In enlightened European culture, religion, state and society as well as science, morality and art were gradually separated from one another under exclusively formal points of view, and subordinated to a critical reason that took on the role of a supreme judge. By the beginning of the nineteenth century, many Europeans began to question the self-understanding evoked by the principle of critical reason. This course will consider how enlightened freedom and reason moved European philosophers and theologians, artists and social theorists, to conceive of themselves historically, that is, to become conscious of the dissolution of tradition, and of the need to ground the divisions of culture in ideal forms of unity derived from the tradition. The course will pay particular attention to the relationship between religion and the demand that the unifying force in culture come from a dialectic residing in the principle of enlightened reason itself.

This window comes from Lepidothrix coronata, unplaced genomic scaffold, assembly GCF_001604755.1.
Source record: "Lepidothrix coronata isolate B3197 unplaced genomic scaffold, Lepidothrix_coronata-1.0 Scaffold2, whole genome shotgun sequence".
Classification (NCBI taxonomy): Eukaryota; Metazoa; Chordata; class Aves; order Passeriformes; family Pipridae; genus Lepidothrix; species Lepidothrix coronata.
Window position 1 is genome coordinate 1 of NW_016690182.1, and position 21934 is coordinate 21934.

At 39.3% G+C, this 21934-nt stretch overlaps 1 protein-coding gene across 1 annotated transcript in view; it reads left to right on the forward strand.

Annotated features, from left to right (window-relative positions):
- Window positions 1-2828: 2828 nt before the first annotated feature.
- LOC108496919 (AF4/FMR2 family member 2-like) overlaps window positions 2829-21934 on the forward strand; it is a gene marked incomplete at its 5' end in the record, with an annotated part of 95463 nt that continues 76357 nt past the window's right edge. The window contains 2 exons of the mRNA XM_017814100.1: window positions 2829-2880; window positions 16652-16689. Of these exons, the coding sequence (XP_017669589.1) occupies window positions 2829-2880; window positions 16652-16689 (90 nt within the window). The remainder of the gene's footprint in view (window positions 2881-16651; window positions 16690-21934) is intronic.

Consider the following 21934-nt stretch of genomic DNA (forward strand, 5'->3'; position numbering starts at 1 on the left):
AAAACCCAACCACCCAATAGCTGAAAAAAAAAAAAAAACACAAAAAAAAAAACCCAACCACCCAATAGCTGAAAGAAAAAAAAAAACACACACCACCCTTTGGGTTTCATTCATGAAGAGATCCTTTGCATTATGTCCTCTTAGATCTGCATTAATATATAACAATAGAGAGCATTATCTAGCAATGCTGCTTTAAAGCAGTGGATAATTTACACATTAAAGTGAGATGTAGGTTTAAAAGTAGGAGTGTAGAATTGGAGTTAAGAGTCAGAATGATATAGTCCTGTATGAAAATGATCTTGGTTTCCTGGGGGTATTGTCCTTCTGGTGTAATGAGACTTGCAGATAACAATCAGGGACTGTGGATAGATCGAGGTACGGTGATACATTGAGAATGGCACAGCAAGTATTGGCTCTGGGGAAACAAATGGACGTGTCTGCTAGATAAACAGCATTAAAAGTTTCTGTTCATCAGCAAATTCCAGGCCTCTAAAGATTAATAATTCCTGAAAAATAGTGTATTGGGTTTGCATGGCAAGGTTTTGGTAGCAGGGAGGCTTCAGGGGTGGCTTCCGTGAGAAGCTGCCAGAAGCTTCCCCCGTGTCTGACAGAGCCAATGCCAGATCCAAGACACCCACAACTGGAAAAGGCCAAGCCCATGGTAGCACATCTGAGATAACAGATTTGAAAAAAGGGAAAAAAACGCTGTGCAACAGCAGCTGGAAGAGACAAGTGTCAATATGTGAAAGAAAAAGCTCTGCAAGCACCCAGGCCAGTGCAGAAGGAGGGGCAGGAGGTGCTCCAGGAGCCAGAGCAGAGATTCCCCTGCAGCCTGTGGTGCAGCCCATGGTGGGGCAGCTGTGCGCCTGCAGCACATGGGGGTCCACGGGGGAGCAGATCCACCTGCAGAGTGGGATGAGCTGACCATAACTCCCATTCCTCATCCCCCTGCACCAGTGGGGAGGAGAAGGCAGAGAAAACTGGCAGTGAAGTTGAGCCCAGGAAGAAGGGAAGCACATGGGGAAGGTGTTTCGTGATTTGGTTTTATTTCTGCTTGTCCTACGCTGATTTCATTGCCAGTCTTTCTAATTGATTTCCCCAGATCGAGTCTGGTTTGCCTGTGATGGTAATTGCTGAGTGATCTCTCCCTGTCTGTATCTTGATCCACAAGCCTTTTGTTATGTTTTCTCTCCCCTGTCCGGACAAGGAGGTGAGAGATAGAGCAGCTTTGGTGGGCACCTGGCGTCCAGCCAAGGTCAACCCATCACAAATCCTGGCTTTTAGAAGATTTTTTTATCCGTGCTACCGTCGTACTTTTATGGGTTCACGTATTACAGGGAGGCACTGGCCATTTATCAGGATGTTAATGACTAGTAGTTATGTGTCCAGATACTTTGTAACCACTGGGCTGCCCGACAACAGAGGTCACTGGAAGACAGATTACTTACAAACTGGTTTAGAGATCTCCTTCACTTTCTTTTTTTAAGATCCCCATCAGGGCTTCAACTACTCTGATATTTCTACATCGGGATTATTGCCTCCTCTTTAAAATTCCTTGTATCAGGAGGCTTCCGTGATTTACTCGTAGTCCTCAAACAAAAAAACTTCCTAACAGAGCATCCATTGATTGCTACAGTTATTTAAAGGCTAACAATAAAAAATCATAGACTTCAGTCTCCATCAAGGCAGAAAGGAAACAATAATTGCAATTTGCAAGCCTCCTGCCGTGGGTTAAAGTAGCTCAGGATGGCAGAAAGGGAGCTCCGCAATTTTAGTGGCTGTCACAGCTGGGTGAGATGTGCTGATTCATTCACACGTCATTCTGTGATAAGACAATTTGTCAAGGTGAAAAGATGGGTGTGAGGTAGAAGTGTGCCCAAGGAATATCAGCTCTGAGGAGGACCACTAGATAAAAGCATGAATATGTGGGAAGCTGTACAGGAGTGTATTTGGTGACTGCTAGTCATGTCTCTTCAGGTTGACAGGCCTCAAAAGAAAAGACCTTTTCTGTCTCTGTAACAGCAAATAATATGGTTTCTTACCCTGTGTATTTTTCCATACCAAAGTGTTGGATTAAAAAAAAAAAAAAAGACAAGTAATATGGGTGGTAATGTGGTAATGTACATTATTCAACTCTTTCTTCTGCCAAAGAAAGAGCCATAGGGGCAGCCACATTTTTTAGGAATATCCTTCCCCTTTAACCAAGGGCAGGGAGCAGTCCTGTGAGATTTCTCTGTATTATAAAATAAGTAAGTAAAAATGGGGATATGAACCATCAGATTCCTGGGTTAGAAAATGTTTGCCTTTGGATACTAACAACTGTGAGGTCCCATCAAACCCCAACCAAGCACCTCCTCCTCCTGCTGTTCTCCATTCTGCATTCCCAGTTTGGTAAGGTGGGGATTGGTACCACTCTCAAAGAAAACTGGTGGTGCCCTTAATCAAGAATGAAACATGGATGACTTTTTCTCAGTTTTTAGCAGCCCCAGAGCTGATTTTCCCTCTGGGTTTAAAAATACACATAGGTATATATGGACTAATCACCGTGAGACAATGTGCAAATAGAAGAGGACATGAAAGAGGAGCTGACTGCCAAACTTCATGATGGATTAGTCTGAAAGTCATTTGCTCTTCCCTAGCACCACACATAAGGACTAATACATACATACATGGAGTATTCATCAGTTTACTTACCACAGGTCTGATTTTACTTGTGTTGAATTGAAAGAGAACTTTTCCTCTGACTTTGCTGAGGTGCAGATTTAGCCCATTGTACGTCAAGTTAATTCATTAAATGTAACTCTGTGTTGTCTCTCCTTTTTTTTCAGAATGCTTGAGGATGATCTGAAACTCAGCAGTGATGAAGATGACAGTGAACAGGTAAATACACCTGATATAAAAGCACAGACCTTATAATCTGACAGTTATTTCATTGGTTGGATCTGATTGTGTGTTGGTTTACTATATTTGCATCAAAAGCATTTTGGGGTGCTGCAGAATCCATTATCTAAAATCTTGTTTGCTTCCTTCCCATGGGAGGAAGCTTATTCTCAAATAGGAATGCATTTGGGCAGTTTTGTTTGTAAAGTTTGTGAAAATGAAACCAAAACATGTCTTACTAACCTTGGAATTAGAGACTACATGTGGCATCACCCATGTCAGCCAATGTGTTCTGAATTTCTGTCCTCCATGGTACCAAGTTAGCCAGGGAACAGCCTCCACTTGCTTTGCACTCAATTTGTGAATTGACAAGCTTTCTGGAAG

Cross-listing: EMSP 3220.03